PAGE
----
4. Dwarf mutations in grass pea (Lathyrus sativus L.): origin, morphology, inheritance and linkage studies.

    PubMed

    Talukdar, Dibyendu

    2009-08-01

    Induction of mutation has been used to create additional genetic variability in grass pea (Lathyrus sativus L.). During the ongoing investigations on different induced-morphological mutants, the author detected three types of dwarf mutants in grass pea. One mutant, designated as dwf1 type was earlier identified in colchicine-induced C2 generation of grass pea variety BioR-231 while the other two, designated as dwf2 and dwf3 were isolated in 250 Gy and 300 Gy gamma ray irradiated M2 progeny of variety 'BioR-231' and 'Hooghly Local', respectively. As compared to their parental varieties (controls), all the three mutants manifested stunted, erect and determinate stem, early maturity and tolerance to pod shattering habit. The mutants differed from each other, as well as with controls, in number of primary branches, nature of stipules and internodes, length of peduncle, leaflet and seed coat colour, seed yield and seed neurotoxin content. The three dwarf mutants were monogenically recessive and bred true in successive generations. F2 segregation pattern obtained from the crosses involving the three mutants indicated that dwarf mutation in grass pea was controlled by two independent non-allelic genes, assigned as df1 (for dwf1 type), df2 (for dwf2 type) and df3 (for dwf3 type), with the df1 locus being multiple allelic. Primary trisomic analyses revealed the presence of df1/df2 locus on the extra chromosome of trisomic type I, whereas df3 was located on the extra chromosome of type III. Linkage studies involving five other phenotypic markers suggested linked association of df1/df2 locus with lfc (leaflet colour) and wgn (winged internode) and df3 locus with cbl (seed coat colour). Both the loci; however, assorted independently with flower colour and stipule character. The dwarf types can be utilized as valuable tools for further cytogenetic research and breeding of grass pea.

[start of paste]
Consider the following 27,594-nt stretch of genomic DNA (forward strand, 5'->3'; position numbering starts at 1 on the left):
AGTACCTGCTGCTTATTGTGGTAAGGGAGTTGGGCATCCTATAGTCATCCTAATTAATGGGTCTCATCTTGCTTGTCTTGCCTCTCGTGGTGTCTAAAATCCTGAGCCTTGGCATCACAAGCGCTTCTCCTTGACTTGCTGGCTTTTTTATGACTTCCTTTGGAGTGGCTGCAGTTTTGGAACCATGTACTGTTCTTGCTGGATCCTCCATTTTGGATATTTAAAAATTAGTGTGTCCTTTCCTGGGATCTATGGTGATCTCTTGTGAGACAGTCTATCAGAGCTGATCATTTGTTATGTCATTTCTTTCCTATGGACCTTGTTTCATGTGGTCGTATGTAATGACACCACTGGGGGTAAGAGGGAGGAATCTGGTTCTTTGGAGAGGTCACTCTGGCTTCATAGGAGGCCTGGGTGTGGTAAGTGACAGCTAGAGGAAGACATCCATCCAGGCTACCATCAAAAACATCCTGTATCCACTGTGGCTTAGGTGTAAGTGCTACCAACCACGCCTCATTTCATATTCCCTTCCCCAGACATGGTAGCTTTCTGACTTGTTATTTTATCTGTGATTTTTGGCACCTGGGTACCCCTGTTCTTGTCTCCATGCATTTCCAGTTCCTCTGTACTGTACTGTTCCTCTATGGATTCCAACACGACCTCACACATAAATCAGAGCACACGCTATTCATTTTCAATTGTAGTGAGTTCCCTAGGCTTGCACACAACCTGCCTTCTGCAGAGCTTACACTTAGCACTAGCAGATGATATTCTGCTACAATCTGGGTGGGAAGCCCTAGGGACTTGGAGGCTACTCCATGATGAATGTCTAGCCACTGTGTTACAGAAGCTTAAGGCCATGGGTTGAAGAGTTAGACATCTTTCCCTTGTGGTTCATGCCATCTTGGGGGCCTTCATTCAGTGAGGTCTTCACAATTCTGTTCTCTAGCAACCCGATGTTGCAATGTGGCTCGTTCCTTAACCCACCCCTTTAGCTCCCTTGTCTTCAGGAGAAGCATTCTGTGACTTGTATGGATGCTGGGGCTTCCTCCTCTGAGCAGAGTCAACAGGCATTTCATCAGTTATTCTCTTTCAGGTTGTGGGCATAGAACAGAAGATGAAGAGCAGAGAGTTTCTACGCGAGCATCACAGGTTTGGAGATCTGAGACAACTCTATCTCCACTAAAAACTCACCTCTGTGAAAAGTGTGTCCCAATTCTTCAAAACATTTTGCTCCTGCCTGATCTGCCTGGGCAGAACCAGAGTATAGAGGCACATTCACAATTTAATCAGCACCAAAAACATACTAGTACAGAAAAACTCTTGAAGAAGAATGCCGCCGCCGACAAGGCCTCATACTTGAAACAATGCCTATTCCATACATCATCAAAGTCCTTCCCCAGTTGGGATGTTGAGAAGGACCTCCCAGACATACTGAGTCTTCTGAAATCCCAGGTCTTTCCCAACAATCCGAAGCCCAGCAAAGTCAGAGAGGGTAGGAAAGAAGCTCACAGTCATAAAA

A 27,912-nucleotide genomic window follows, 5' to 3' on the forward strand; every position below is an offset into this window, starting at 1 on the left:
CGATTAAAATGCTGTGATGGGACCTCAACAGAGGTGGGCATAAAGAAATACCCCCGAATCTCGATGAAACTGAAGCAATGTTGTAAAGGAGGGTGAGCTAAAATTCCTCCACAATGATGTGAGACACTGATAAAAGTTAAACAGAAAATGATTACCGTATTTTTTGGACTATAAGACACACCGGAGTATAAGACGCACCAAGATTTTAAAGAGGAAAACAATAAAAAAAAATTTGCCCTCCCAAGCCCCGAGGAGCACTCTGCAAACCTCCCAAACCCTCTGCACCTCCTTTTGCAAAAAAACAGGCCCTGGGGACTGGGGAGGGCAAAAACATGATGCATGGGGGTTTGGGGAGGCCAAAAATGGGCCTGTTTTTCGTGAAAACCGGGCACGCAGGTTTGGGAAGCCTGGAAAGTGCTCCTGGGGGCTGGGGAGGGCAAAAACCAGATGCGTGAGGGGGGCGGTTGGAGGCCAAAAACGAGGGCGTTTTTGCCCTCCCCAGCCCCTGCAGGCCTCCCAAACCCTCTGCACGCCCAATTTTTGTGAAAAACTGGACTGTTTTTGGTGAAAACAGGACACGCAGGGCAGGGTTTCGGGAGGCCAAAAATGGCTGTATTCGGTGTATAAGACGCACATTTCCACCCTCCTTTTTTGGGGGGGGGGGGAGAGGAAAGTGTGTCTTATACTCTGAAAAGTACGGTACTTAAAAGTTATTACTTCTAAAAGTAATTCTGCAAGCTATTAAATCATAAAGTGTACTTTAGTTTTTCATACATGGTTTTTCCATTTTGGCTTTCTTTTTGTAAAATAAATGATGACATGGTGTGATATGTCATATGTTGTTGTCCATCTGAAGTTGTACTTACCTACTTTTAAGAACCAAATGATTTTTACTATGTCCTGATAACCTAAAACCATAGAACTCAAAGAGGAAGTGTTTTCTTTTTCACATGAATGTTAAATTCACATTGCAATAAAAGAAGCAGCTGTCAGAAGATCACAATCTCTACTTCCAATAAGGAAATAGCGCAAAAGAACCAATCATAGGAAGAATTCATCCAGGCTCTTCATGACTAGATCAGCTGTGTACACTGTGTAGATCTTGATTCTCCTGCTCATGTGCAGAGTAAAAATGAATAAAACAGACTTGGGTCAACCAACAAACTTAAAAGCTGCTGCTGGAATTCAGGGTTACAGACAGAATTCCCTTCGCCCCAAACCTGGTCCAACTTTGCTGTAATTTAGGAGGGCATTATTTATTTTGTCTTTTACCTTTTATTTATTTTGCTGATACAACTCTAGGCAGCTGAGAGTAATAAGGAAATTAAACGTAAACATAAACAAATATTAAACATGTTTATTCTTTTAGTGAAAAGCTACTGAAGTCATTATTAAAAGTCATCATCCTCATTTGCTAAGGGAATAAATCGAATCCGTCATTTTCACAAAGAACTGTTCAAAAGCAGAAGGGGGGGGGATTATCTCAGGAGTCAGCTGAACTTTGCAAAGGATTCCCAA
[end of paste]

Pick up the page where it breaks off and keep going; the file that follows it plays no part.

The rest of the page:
5. Changes in chemical composition during development of grass pea (Lathyrus sativus L.) seeds.

    PubMed

    Lisiewska, Zofia; Korus, Anna; Kmiecik, Waldemar

    2003-12-01

    The level of chemical components was determined in seeds of grass pea (Lathyrus sativus L.), cv. Krab, harvested at a dry matter content between 25.9 and 49.6 g/100 g of the raw material, and divided into five degrees of maturity. The results presented suggest that, in general, with an increasing maturity of seeds, the level of the following components increased if related to fresh matter: starch, dietary fibre, acids, total and protein nitrogen, total amino acids and sulphur amino acids, ash and its alkalinity, magnesium, calcium, total phosphorus and phytic phosphorus, and thiamine. The following components were reduced: vitamin C, riboflavin, carotenoids, beta-carotene, and chlorophylls. No such regularity could be found with respect to the accumulation of sugars, essential amino acids, and iron. By expressing the results in dry matter, increases were noted in starch, protein nitrogen, and thiamine. The content of sugars, total nitrogen, total amino acids, essential and sulphur amino acids, ash and its alkalinity, magnesium, phosphorus, vitamin C, riboflavin, carotenoids, beta-carotene, and chlorophylls were reduced while that of dietary fibre, iron, calcium, and phytic phosphorus varied.